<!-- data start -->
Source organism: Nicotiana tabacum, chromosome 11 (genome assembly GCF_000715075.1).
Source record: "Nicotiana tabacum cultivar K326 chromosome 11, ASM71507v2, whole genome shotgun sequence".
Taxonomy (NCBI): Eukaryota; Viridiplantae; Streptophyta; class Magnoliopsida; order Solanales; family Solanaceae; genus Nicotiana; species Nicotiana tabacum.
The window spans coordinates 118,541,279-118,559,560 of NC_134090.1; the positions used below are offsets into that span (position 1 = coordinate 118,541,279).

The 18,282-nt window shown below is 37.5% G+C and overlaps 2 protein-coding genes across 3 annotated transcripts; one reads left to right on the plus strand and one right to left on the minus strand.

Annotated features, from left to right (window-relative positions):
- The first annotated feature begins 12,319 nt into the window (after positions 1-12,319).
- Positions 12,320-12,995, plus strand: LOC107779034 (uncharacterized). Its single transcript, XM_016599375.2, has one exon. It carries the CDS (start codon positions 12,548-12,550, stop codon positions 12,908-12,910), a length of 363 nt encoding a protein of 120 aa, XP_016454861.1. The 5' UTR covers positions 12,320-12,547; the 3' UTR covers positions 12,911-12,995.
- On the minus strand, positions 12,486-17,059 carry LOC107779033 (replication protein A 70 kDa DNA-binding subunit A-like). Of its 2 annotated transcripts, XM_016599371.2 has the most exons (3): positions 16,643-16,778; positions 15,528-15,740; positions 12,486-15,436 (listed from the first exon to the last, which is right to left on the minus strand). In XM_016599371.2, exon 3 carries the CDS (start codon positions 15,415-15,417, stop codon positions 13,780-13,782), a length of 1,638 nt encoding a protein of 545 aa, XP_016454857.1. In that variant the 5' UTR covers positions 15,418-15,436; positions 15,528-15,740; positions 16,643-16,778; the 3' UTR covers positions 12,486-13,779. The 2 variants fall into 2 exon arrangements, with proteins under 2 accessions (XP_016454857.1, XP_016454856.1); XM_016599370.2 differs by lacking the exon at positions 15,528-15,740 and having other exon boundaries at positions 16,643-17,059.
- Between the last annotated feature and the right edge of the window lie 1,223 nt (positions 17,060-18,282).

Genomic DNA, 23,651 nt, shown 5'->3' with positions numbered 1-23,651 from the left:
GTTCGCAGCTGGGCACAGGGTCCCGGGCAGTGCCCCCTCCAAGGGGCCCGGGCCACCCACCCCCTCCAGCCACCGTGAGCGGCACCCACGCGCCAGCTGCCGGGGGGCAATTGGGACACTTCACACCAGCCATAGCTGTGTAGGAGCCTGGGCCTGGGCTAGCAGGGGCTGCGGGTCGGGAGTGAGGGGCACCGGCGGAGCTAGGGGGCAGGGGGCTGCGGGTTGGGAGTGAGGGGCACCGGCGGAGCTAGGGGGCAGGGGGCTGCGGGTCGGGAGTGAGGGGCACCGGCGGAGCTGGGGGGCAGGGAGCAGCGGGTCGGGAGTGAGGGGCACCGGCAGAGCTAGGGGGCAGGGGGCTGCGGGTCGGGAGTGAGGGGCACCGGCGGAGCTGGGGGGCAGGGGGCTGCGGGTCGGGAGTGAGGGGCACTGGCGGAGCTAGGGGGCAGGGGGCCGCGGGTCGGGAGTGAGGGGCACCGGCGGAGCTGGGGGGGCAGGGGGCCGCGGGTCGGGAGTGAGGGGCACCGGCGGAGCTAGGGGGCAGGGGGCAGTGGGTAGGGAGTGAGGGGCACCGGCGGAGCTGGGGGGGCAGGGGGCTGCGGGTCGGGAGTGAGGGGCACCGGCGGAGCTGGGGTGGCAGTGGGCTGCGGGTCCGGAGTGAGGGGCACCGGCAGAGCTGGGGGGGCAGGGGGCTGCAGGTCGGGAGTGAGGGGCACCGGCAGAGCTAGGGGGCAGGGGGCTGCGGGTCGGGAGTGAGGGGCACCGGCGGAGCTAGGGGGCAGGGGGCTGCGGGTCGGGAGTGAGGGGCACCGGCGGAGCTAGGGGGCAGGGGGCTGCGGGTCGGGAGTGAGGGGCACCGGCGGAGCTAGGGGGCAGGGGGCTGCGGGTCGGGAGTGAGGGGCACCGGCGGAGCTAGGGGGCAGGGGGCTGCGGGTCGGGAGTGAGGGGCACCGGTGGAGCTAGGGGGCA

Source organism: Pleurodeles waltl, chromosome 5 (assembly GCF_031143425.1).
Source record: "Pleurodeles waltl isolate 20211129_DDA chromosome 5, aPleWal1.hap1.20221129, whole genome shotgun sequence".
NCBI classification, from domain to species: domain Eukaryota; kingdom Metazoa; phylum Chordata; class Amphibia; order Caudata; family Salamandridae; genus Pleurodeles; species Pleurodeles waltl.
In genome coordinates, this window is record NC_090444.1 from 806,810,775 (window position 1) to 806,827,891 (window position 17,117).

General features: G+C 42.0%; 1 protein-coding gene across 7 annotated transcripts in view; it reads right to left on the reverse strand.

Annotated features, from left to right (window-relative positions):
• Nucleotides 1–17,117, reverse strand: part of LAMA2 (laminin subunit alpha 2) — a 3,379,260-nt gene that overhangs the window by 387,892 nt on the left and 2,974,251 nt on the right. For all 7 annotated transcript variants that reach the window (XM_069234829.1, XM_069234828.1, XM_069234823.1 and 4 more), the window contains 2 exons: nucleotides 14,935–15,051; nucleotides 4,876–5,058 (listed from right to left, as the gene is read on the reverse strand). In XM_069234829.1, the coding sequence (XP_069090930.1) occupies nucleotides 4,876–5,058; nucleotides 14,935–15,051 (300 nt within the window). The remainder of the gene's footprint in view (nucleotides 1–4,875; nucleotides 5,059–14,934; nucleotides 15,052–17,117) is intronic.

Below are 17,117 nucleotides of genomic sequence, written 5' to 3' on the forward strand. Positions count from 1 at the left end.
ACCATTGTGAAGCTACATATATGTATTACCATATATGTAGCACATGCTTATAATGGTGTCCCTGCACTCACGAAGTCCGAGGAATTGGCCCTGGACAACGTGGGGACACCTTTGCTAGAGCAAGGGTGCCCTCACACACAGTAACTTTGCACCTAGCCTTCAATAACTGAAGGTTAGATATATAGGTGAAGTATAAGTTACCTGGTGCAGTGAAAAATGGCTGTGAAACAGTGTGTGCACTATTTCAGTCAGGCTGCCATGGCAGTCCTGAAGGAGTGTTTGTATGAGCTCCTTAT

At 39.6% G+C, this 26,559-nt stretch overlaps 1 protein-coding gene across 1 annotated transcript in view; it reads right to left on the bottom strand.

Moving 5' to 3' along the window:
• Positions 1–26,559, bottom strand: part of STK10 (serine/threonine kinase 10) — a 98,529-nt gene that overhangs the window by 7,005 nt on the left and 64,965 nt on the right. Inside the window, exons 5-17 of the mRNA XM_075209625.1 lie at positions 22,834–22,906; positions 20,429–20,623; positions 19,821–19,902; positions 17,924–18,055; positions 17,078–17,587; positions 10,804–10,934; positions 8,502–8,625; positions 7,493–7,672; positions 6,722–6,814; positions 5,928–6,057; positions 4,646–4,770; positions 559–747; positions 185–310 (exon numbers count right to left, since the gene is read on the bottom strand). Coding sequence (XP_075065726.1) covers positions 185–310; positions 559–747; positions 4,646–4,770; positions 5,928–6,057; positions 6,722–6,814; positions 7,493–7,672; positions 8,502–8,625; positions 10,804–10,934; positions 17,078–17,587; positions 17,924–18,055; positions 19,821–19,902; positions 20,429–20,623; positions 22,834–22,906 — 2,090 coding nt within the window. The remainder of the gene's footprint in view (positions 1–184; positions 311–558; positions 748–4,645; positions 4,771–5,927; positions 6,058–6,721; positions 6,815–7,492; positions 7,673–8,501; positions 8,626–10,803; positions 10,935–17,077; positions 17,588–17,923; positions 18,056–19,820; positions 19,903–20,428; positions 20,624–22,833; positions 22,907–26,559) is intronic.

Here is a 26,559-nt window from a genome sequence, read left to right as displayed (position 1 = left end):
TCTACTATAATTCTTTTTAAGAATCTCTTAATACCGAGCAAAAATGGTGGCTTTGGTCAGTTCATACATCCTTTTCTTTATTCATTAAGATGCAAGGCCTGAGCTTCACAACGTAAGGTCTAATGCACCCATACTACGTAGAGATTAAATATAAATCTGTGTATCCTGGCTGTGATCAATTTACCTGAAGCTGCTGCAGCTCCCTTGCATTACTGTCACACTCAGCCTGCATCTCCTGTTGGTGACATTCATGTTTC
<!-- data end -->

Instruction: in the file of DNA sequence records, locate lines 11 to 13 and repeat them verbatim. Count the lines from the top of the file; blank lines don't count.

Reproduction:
Genomic DNA, 23,651 nt, shown 5'->3' with positions numbered 1-23,651 from the left:
GTTCGCAGCTGGGCACAGGGTCCCGGGCAGTGCCCCCTCCAAGGGGCCCGGGCCACCCACCCCCTCCAGCCACCGTGAGCGGCACCCACGCGCCAGCTGCCGGGGGGCAATTGGGACACTTCACACCAGCCATAGCTGTGTAGGAGCCTGGGCCTGGGCTAGCAGGGGCTGCGGGTCGGGAGTGAGGGGCACCGGCGGAGCTAGGGGGCAGGGGGCTGCGGGTTGGGAGTGAGGGGCACCGGCGGAGCTAGGGGGCAGGGGGCTGCGGGTCGGGAGTGAGGGGCACCGGCGGAGCTGGGGGGCAGGGAGCAGCGGGTCGGGAGTGAGGGGCACCGGCAGAGCTAGGGGGCAGGGGGCTGCGGGTCGGGAGTGAGGGGCACCGGCGGAGCTGGGGGGCAGGGGGCTGCGGGTCGGGAGTGAGGGGCACTGGCGGAGCTAGGGGGCAGGGGGCCGCGGGTCGGGAGTGAGGGGCACCGGCGGAGCTGGGGGGGCAGGGGGCCGCGGGTCGGGAGTGAGGGGCACCGGCGGAGCTAGGGGGCAGGGGGCAGTGGGTAGGGAGTGAGGGGCACCGGCGGAGCTGGGGGGGCAGGGGGCTGCGGGTCGGGAGTGAGGGGCACCGGCGGAGCTGGGGTGGCAGTGGGCTGCGGGTCCGGAGTGAGGGGCACCGGCAGAGCTGGGGGGGCAGGGGGCTGCAGGTCGGGAGTGAGGGGCACCGGCAGAGCTAGGGGGCAGGGGGCTGCGGGTCGGGAGTGAGGGGCACCGGCGGAGCTAGGGGGCAGGGGGCTGCGGGTCGGGAGTGAGGGGCACCGGCGGAGCTAGGGGGCAGGGGGCTGCGGGTCGGGAGTGAGGGGCACCGGCGGAGCTAGGGGGCAGGGGGCTGCGGGTCGGGAGTGAGGGGCACCGGCGGAGCTAGGGGGCAGGGGGCTGCGGGTCGGGAGTGAGGGGCACCGGTGGAGCTAGGGGGCA

Source organism: Pleurodeles waltl, chromosome 5 (assembly GCF_031143425.1).